There’s no existing rival tradition of authorship for the fourth gospel that we know of. While there was some uncertainty about the authorship of other Johannine works like 2nd and 3rd John and Revelation that even the early church historian Eusebius acknowledges, there was no debate about who wrote John in the early church. (Eusebius, Ecclesiastical History 3.24.17) And this evidence is early and geographically varied, coming from multiple parts of the Roman empire. These include modern-day France, Egypt, Tunisia, and Rome.

    Put this external evidence together with all the internal evidence, and it becomes clear that the Apostle John wrote the Gospel of John.
    An excerpt from https://isjesusalive.com/polycarp-early-use-of-new-testament/

    March 19, 2019 by Erik Manning

    The reason why Polycarp is important as he’s a bridge to the original apostles themselves. According to his student Irenaeus (try spelling that name without looking it up), Polycarp was a student of the apostle John, and he knew other apostles, although they go unnamed.

    Here’s Irenaeus: “But Polycarp also was not only instructed by apostles, and conversed with many who had seen Christ, but was also, by apostles in Asia, appointed bishop of the Church in Smyrna, whom I also saw in my early youth, for he tarried [on earth] a very long time, and, when a very old man, gloriously and most nobly suffering martyrdom, departed this life, having always taught the things which he had learned from the apostles, and which the Church has handed down, and which alone are true.”Against Heresies (Book III, 3.4)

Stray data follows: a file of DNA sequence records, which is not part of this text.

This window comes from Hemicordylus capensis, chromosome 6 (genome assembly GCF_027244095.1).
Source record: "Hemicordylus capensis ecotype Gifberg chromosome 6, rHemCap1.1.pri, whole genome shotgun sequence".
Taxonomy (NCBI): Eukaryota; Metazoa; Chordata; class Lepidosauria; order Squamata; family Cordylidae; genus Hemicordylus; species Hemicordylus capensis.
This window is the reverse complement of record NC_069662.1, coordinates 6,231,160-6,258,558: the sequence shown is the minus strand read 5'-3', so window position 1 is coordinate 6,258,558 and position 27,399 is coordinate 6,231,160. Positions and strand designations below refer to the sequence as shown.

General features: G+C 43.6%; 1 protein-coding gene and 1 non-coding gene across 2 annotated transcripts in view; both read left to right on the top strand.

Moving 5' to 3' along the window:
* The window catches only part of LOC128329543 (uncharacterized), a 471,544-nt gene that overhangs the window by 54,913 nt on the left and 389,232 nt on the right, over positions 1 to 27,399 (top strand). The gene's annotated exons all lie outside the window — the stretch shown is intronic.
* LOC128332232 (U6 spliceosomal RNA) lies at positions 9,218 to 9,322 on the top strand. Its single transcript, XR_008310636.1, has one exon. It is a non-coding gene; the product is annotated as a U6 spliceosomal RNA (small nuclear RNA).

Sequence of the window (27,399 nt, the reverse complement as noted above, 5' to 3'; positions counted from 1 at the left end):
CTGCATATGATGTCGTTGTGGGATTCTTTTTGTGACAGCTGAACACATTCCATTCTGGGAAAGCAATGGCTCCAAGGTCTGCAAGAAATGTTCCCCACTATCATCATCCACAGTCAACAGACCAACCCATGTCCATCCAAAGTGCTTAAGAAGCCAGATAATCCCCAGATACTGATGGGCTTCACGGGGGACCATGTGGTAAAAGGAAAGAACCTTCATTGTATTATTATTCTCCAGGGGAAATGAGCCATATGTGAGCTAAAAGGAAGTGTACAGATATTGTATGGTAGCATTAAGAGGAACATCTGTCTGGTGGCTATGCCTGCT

And also:

    “For I have a more vivid recollection of what occurred at that time than of recent events (inasmuch as the experiences of childhood, keeping pace with the growth of the soul, become incorporated with it); so that I can even describe the place where the blessed Polycarp used to sit and discourse — his going out, too, and his coming in — his general mode of life and personal appearance, together with the discourses which he delivered to the people; also how he would speak of his familiar intercourse with John, and with the rest of those who had seen the Lord; and how he would call their words to remembrance.”Fragments from the Lost Writings of Irenaeus, Chapter 2

    So if Polycarp is a direct link to the eyewitnesses of Jesus, we can look at his writings and see if anything he says contradicts the New Testament documents. Does he respect the accounts, or does he play fast and loose with them? Does he quote any non-canonical sources outside of the New Testament? These are the things that would undermine our confidence that the New Testament writings are genuine and trustworthy.

    On the flipside, if Polycarp shows that he values the NT texts and uses them frequently, then they pass a test of “early use”.

    • Matthew (4 times)
    • Mark (once)
    • Luke (once)
    • Acts (twice)
    • Romans (once)
    • 1st Corinthians (4 times)
    • 2nd Corinthians (4 times)
    • Galatians (3 times)